HOUSTON -- Germany-based car rental giant Sixt entered the U.S. market about 10 years ago in Florida but had a relatively small U.S. presence before the pandemic.
The company now has about 100 locations in the U.S. and has ambitions for additional growth.
After the pandemic hit, the demand for car rentals plunged. But early during the pandemic, Sixt made what its U.S. president and CFO, Tom Kennedy, called a "bold move." It bought 10 airport locations from Advantage, putting Sixt in all three major New York-area airports as well as Houston, Orlando and Las Vegas, among other markets. Then it bought a few more.
Later in 2020, Sixt hired Kennedy, a former executive for Hertz and Vanguard (the parent of National and Alamo before Enterprise bought those brands).
Sixt is now present at 36 of the 50 U.S. airports it considers most important, the company said in its second-quarter earnings report in August. Earlier this year, it opened airport locations in Charlotte and Baltimore. Its first Canadian location in Vancouver opened in July. Toronto is next.
Sixt said that U.S. revenue increased by 66.1% in the first half of the year, to a little more than $400 million (394.7 million euros). And Sixt said it is "growing profitably in all markets."
Many options for premium car rentals
Sixt's bright-orange branding is memorable but so is its fleet mix. At an event in 2018 to celebrate Sixt's entry into the New York market via an off-airport location, Sixt revealed an exclusive partnership with Cadillac.
In addition to Cadillac, Sixt's fleet includes models from BMW, Mercedes, Audi, Mini and Land Rover.
The price to rent a BMW X3 from Sixt hovered at around $88 a day this summer at Houston Bush. Photo Credit: Rebecca Tobin
Kennedy said 40% of Sixt's vehicles this year would be considered luxury, according to a third-party data source; the closest competitor would be 17%, he said.
"We're targeting a subsection of demand with a premium positioning," Kennedy said.
Kennedy also said Sixt's cars have relatively few miles on them. "People care about mileage," he said, adding that premium cars "need to be younger when you remarket them."
There are several types of travelers for whom a premium rental might be appealing, such as the corporate traveler who wants to make an impression at the client meeting (Sixt can handle split billing, so business travelers can pay the difference on what their company will reimburse). There's also the bleisure customer who wants a bigger, nicer car on the weekend. Or the driver who sees an opportunity to do an extended test drive of a model they're curious about.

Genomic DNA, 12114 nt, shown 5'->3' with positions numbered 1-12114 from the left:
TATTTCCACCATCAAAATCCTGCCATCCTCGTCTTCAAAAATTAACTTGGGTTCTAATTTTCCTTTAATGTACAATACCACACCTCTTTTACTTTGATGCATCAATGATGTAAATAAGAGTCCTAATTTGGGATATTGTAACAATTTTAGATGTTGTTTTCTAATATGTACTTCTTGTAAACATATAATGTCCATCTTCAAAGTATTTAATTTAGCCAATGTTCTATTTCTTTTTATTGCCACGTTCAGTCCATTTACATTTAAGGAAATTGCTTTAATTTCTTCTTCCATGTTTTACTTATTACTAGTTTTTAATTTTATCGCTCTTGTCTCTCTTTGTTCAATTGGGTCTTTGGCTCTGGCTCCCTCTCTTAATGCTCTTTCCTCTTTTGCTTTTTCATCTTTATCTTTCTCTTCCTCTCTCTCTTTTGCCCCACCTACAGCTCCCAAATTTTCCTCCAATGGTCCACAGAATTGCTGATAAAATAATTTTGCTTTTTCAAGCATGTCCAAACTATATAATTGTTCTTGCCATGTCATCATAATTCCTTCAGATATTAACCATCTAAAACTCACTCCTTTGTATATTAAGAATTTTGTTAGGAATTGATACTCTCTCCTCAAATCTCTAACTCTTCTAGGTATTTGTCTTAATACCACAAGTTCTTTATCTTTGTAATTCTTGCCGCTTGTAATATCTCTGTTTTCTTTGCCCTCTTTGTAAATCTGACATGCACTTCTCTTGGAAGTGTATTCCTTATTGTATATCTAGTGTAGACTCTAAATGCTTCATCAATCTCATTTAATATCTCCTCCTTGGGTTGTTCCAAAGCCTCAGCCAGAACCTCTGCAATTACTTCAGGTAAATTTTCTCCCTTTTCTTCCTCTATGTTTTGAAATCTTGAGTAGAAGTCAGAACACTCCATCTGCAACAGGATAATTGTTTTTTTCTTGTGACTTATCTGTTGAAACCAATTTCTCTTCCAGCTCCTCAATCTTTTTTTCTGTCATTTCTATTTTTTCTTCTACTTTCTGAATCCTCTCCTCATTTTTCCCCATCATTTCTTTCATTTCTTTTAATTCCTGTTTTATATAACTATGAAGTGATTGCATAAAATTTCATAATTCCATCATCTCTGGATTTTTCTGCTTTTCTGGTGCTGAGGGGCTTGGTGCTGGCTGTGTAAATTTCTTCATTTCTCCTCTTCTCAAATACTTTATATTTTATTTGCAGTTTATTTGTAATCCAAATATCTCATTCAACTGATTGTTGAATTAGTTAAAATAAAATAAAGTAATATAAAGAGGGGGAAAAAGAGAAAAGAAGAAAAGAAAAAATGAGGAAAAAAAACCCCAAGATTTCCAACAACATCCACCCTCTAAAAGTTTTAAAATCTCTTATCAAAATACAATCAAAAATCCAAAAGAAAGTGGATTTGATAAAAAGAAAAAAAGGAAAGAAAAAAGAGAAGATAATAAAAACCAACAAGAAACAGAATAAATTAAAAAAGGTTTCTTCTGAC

Customers who are not in market for a luxury rental can opt for a Nissan, Toyota or similar vehicle from Sixt. However, a recent check of prices at Houston's George Bush Intercontinental Airport on Sixt's website showed that a BMW 3 Series was only about $13 a day more expensive than a Toyota Camry.
Earlier this summer, I had family business that took me to Texas, and Sixt gave me an opportunity to drive one of its vehicles. After landing in Houston, I negotiated my way to the car rental building, and about 20 minutes later I was easing out into steamy, midmorning traffic behind the wheel of a BMW X3 with a little less than 40,000 miles on it.
I've rented Minis and Mercedes in the past but did so from a boutique company that specializes in ultraluxe makes and models.
The X3, by contrast, can be rented in multiple markets around the U.S. At Houston Bush, the price in mid-September hovered around $88 a day.
Sixt continues to branch out
In Houston, the in-terminal experience with Sixt was fast and friendly. The physical plant has, as Kennedy described it, a "clean, modern look." And there was no mistaking its presence in the rental terminal: Each clerk's desk was lit from within by an orange glow.
Sixt's orange branding isn't necessarily limited to the office. In a bid to grow its profile, Kennedy said Sixt would do more airport advertising. It also is shoring up travel partner relationships. A newly built-out sales team is courting corporate and leisure agencies.
"Germany is the largest market, U.S. second-largest and growing," Kennedy said. "It will eclipse Germany at some point. That's my goal."